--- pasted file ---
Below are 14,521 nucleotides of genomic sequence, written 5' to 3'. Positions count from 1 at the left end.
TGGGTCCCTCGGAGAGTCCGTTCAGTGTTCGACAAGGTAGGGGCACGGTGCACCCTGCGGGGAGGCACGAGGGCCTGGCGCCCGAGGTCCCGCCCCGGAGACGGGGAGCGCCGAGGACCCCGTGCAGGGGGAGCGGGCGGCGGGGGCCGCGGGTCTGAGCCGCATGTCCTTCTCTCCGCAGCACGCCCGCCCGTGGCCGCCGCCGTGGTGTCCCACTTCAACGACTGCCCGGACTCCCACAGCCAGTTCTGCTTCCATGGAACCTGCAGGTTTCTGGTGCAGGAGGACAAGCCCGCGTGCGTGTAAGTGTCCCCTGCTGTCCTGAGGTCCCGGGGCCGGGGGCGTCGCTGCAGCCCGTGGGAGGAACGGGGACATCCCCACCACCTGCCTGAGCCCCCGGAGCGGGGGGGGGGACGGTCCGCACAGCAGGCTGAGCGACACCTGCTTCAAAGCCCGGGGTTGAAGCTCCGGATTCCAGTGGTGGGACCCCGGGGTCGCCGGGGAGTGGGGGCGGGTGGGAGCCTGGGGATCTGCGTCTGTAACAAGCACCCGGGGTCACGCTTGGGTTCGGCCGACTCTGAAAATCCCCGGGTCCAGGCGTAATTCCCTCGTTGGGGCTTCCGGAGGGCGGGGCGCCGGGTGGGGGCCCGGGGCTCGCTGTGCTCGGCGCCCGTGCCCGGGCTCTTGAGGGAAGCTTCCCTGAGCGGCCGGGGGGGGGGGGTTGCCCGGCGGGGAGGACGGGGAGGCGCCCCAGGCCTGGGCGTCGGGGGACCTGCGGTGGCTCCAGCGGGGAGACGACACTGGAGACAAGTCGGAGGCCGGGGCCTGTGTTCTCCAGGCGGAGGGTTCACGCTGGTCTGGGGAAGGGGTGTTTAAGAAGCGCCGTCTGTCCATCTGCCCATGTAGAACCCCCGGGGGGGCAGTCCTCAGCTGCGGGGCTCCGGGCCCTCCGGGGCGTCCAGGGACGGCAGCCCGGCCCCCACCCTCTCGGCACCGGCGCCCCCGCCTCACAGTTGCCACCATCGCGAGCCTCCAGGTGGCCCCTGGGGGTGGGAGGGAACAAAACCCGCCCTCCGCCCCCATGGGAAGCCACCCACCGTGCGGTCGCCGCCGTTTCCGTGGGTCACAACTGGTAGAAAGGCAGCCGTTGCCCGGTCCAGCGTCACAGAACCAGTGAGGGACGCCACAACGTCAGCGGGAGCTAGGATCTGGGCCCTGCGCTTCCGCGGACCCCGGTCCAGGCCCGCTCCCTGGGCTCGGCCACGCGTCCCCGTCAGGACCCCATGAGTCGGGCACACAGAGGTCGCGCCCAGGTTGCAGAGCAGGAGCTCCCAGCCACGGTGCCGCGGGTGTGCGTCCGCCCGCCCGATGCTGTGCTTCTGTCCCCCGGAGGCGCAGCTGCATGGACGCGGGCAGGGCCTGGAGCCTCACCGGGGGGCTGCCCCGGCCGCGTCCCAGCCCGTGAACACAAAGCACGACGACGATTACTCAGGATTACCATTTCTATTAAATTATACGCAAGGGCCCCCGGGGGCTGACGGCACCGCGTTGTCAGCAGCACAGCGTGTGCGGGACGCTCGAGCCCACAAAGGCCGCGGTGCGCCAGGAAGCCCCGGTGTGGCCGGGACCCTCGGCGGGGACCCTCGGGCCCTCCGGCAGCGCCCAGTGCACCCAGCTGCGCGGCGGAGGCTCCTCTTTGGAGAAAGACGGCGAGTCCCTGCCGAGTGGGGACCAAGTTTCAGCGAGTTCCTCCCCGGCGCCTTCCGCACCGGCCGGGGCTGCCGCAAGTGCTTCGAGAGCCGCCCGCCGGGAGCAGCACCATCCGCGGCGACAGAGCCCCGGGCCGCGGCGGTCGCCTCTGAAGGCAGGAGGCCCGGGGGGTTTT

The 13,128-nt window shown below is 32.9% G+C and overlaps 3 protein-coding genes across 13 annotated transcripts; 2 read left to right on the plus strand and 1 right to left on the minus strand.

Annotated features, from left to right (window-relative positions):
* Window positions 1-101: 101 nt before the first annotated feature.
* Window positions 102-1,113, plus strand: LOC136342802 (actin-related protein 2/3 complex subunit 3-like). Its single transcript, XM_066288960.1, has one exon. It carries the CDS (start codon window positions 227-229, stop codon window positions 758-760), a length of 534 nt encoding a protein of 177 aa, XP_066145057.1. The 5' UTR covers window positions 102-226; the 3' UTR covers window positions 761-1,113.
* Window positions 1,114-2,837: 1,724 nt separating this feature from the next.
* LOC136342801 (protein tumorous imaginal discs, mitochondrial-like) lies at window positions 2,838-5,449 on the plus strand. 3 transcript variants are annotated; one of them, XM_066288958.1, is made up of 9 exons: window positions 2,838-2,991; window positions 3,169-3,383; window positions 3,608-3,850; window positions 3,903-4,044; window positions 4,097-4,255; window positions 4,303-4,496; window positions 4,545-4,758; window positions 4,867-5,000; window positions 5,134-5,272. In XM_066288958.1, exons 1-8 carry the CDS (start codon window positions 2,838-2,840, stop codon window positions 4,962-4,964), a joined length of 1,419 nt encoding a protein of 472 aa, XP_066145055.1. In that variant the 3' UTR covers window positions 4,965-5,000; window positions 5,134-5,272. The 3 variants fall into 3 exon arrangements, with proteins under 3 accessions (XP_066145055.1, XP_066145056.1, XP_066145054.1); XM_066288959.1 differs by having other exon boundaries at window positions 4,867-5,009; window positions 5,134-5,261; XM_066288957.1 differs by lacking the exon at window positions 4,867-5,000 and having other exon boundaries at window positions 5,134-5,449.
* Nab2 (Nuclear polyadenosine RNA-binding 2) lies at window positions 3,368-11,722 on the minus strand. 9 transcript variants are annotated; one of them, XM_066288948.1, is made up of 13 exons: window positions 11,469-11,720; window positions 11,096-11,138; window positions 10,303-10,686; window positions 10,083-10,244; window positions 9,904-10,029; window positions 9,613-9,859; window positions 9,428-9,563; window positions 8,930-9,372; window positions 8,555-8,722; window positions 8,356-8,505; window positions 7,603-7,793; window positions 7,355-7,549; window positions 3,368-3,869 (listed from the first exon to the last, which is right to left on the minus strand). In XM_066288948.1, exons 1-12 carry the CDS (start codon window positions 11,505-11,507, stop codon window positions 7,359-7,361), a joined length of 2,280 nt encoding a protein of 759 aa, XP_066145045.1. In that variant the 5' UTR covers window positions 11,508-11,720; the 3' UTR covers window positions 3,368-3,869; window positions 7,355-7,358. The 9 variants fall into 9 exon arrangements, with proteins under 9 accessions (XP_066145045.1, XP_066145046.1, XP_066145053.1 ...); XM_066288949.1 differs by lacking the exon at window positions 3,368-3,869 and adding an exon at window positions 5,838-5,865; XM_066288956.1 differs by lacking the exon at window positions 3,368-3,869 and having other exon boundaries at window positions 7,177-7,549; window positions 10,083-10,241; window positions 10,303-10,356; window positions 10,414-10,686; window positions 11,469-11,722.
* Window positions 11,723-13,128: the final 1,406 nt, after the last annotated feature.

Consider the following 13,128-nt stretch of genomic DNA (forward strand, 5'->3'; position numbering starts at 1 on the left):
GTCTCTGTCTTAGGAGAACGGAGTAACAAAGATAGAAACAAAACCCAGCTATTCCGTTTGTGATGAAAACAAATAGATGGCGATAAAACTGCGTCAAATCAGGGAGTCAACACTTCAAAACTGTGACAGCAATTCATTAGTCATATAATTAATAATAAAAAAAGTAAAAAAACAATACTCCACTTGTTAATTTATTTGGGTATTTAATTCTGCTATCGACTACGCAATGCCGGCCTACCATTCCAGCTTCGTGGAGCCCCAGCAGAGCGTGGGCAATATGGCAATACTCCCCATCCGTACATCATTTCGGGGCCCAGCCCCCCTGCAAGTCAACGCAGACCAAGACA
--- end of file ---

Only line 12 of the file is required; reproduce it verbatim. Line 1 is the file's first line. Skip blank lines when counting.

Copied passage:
GTCTCTGTCTTAGGAGAACGGAGTAACAAAGATAGAAACAAAACCCAGCTATTCCGTTTGTGATGAAAACAAATAGATGGCGATAAAACTGCGTCAAATCAGGGAGTCAACACTTCAAAACTGTGACAGCAATTCATTAGTCATATAATTAATAATAAAAAAAGTAAAAAAACAATACTCCACTTGTTAATTTATTTGGGTATTTAATTCTGCTATCGACTACGCAATGCCGGCCTACCATTCCAGCTTCGTGGAGCCCCAGCAGAGCGTGGGCAATATGGCAATACTCCCCATCCGTACATCATTTCGGGGCCCAGCCCCCCTGCAAGTCAACGCAGACCAAGACA